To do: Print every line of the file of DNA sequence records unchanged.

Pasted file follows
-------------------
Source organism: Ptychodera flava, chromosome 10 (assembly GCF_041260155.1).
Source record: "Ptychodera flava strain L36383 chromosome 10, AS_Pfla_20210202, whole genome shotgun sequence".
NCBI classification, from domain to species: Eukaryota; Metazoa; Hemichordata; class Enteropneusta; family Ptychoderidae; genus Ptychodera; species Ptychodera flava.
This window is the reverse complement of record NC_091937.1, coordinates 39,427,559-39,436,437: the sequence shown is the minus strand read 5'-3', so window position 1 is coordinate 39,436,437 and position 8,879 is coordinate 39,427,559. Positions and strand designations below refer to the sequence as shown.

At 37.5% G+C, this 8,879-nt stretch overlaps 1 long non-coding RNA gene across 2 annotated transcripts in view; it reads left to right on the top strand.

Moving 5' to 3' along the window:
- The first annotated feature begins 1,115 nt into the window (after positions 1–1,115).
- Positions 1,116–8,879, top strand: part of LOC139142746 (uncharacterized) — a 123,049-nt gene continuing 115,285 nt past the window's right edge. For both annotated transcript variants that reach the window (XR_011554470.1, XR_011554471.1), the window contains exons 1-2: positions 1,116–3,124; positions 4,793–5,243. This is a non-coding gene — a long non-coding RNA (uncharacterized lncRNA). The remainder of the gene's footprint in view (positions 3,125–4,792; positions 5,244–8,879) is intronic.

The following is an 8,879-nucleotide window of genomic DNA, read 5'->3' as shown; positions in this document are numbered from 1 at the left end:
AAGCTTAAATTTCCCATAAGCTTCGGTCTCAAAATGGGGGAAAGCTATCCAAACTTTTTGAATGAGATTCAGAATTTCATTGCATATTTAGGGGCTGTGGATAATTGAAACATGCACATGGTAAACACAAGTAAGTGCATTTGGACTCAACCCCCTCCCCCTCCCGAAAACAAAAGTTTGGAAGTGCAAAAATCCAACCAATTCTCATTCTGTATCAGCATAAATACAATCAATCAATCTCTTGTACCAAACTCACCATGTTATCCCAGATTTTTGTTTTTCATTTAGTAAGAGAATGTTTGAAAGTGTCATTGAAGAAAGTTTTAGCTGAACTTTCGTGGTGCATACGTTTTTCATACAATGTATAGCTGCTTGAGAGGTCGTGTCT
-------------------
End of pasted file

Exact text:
Source organism: Ptychodera flava, chromosome 10 (assembly GCF_041260155.1).
Source record: "Ptychodera flava strain L36383 chromosome 10, AS_Pfla_20210202, whole genome shotgun sequence".
NCBI classification, from domain to species: Eukaryota; Metazoa; Hemichordata; class Enteropneusta; family Ptychoderidae; genus Ptychodera; species Ptychodera flava.
This window is the reverse complement of record NC_091937.1, coordinates 39,427,559-39,436,437: the sequence shown is the minus strand read 5'-3', so window position 1 is coordinate 39,436,437 and position 8,879 is coordinate 39,427,559. Positions and strand designations below refer to the sequence as shown.

At 37.5% G+C, this 8,879-nt stretch overlaps 1 long non-coding RNA gene across 2 annotated transcripts in view; it reads left to right on the top strand.

Moving 5' to 3' along the window:
- The first annotated feature begins 1,115 nt into the window (after positions 1–1,115).
- Positions 1,116–8,879, top strand: part of LOC139142746 (uncharacterized) — a 123,049-nt gene continuing 115,285 nt past the window's right edge. For both annotated transcript variants that reach the window (XR_011554470.1, XR_011554471.1), the window contains exons 1-2: positions 1,116–3,124; positions 4,793–5,243. This is a non-coding gene — a long non-coding RNA (uncharacterized lncRNA). The remainder of the gene's footprint in view (positions 3,125–4,792; positions 5,244–8,879) is intronic.

The following is an 8,879-nucleotide window of genomic DNA, read 5'->3' as shown; positions in this document are numbered from 1 at the left end:
AAGCTTAAATTTCCCATAAGCTTCGGTCTCAAAATGGGGGAAAGCTATCCAAACTTTTTGAATGAGATTCAGAATTTCATTGCATATTTAGGGGCTGTGGATAATTGAAACATGCACATGGTAAACACAAGTAAGTGCATTTGGACTCAACCCCCTCCCCCTCCCGAAAACAAAAGTTTGGAAGTGCAAAAATCCAACCAATTCTCATTCTGTATCAGCATAAATACAATCAATCAATCTCTTGTACCAAACTCACCATGTTATCCCAGATTTTTGTTTTTCATTTAGTAAGAGAATGTTTGAAAGTGTCATTGAAGAAAGTTTTAGCTGAACTTTCGTGGTGCATACGTTTTTCATACAATGTATAGCTGCTTGAGAGGTCGTGTCT